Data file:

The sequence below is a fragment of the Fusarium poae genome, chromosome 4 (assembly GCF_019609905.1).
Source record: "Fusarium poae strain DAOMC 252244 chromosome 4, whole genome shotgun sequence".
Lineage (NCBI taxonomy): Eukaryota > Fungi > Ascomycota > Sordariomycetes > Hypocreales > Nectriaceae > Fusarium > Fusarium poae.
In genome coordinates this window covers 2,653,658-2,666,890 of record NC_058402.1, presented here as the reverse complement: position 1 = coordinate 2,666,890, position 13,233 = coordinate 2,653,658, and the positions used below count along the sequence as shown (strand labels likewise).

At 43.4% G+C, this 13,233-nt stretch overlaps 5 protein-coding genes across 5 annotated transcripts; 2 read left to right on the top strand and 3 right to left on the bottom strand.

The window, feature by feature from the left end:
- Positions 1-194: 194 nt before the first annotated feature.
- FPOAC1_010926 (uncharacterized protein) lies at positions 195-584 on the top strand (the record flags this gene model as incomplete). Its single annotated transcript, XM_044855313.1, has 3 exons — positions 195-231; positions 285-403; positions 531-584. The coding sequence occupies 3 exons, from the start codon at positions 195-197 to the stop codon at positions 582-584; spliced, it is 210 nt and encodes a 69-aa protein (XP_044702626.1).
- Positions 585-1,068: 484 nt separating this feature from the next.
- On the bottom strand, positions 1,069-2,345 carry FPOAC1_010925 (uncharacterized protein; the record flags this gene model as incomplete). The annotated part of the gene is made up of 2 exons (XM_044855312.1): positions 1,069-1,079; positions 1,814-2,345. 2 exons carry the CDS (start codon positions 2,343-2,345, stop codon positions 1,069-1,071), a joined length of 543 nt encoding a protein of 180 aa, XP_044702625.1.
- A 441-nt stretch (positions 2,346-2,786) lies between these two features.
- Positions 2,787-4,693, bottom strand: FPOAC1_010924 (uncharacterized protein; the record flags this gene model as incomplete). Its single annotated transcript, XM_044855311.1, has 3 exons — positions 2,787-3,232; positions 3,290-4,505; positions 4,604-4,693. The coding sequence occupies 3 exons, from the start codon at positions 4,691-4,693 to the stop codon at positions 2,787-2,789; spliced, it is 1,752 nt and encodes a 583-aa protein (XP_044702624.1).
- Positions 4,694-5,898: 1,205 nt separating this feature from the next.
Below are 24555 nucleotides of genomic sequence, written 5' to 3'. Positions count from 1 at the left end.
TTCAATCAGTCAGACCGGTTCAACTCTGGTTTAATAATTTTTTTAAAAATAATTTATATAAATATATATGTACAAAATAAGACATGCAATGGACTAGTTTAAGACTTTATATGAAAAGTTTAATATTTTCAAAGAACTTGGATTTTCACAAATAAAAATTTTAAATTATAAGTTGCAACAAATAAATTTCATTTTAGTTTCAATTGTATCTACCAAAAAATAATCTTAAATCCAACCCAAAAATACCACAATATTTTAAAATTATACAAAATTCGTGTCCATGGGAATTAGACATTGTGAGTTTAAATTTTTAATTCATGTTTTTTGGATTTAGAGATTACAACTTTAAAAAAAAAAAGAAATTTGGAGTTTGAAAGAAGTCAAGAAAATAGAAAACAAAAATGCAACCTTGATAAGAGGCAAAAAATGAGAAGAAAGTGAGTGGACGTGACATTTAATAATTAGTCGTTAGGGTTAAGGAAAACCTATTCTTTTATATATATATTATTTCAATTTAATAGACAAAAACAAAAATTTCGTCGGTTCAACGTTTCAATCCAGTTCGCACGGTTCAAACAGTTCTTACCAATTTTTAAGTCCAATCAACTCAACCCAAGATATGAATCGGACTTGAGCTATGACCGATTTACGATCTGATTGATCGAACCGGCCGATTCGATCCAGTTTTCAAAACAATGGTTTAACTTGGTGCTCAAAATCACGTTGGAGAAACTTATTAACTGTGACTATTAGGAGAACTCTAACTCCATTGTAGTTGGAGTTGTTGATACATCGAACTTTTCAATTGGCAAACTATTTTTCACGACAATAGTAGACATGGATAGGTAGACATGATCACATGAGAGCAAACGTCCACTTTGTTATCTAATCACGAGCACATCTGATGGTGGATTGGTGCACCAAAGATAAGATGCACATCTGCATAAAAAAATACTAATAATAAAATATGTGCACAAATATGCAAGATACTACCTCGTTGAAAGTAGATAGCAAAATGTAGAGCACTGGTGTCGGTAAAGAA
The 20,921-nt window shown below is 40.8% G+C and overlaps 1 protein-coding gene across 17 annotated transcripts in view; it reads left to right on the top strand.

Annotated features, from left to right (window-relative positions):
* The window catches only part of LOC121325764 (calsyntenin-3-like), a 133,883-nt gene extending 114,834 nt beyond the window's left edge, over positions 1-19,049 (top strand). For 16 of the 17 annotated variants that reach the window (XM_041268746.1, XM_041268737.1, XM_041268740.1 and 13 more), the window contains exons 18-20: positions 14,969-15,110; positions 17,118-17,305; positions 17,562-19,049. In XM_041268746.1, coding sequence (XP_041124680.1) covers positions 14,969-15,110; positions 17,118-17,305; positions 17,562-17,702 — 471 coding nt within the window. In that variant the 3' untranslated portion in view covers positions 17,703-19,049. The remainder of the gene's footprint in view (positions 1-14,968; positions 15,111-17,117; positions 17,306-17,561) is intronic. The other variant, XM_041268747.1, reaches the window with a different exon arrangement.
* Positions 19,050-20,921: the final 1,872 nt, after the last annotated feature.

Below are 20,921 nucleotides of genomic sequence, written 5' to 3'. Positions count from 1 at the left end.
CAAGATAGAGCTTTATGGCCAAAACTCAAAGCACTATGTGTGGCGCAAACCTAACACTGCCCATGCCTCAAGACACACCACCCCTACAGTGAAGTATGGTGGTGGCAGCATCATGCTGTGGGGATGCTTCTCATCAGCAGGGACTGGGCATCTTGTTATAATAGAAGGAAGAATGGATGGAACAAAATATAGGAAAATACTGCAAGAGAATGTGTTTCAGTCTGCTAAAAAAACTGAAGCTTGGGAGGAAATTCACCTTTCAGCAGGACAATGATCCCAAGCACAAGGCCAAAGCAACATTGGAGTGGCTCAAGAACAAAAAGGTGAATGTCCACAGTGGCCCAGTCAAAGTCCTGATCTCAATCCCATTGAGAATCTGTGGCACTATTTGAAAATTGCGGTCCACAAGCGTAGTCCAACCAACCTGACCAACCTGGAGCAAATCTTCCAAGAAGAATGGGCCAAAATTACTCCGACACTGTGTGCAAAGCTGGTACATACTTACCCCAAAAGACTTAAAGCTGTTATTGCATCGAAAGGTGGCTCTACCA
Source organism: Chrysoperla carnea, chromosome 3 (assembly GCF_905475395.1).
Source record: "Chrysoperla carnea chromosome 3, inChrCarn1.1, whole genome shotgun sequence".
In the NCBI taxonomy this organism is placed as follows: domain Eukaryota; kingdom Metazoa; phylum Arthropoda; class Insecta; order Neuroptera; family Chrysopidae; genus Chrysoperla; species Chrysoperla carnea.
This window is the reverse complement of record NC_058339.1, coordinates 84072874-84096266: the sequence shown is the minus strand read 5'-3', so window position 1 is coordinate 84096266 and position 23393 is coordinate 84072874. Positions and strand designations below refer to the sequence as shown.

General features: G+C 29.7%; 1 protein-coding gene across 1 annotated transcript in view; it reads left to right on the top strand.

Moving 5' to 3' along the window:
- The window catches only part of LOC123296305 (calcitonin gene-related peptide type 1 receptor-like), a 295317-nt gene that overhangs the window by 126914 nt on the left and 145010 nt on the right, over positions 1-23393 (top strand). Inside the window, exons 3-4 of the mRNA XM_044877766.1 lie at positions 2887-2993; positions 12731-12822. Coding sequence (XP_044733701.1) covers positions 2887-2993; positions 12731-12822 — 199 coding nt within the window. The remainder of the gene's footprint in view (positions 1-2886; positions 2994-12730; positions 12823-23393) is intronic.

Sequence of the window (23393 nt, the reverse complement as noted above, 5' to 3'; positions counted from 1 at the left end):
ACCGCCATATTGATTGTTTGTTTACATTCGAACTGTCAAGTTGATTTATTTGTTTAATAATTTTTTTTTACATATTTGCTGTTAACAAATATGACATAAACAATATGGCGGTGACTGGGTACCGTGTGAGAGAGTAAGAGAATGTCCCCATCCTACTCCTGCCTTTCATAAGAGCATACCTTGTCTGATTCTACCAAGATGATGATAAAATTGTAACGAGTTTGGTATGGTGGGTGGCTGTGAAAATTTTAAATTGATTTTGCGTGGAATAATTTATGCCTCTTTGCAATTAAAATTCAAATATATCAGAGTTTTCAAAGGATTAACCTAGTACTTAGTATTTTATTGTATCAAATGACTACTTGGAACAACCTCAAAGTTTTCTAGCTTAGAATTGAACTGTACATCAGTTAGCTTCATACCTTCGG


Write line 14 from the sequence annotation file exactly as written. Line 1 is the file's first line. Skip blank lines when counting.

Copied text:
Below are 24555 nucleotides of genomic sequence, written 5' to 3'. Positions count from 1 at the left end.